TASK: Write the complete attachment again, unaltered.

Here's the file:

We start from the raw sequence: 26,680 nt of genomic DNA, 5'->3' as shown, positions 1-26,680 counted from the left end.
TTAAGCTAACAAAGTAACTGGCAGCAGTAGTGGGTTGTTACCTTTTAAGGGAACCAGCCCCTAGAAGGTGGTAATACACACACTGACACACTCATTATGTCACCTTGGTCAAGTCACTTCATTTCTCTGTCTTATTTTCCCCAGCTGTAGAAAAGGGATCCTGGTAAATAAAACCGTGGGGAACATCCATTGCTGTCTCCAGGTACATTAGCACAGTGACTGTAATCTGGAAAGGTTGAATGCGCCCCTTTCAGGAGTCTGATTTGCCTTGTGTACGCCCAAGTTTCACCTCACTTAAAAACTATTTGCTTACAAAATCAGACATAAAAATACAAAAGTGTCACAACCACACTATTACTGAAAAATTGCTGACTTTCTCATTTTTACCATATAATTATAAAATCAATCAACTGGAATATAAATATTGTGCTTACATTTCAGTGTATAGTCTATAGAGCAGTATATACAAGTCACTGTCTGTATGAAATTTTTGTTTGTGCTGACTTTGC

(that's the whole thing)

We start from the raw sequence: 26,680 nt of genomic DNA, 5'->3' as shown, positions 1-26,680 counted from the left end.
TTAAGCTAACAAAGTAACTGGCAGCAGTAGTGGGTTGTTACCTTTTAAGGGAACCAGCCCCTAGAAGGTGGTAATACACACACTGACACACTCATTATGTCACCTTGGTCAAGTCACTTCATTTCTCTGTCTTATTTTCCCCAGCTGTAGAAAAGGGATCCTGGTAAATAAAACCGTGGGGAACATCCATTGCTGTCTCCAGGTACATTAGCACAGTGACTGTAATCTGGAAAGGTTGAATGCGCCCCTTTCAGGAGTCTGATTTGCCTTGTGTACGCCCAAGTTTCACCTCACTTAAAAACTATTTGCTTACAAAATCAGACATAAAAATACAAAAGTGTCACAACCACACTATTACTGAAAAATTGCTGACTTTCTCATTTTTACCATATAATTATAAAATCAATCAACTGGAATATAAATATTGTGCTTACATTTCAGTGTATAGTCTATAGAGCAGTATATACAAGTCACTGTCTGTATGAAATTTTTGTTTGTGCTGACTTTGC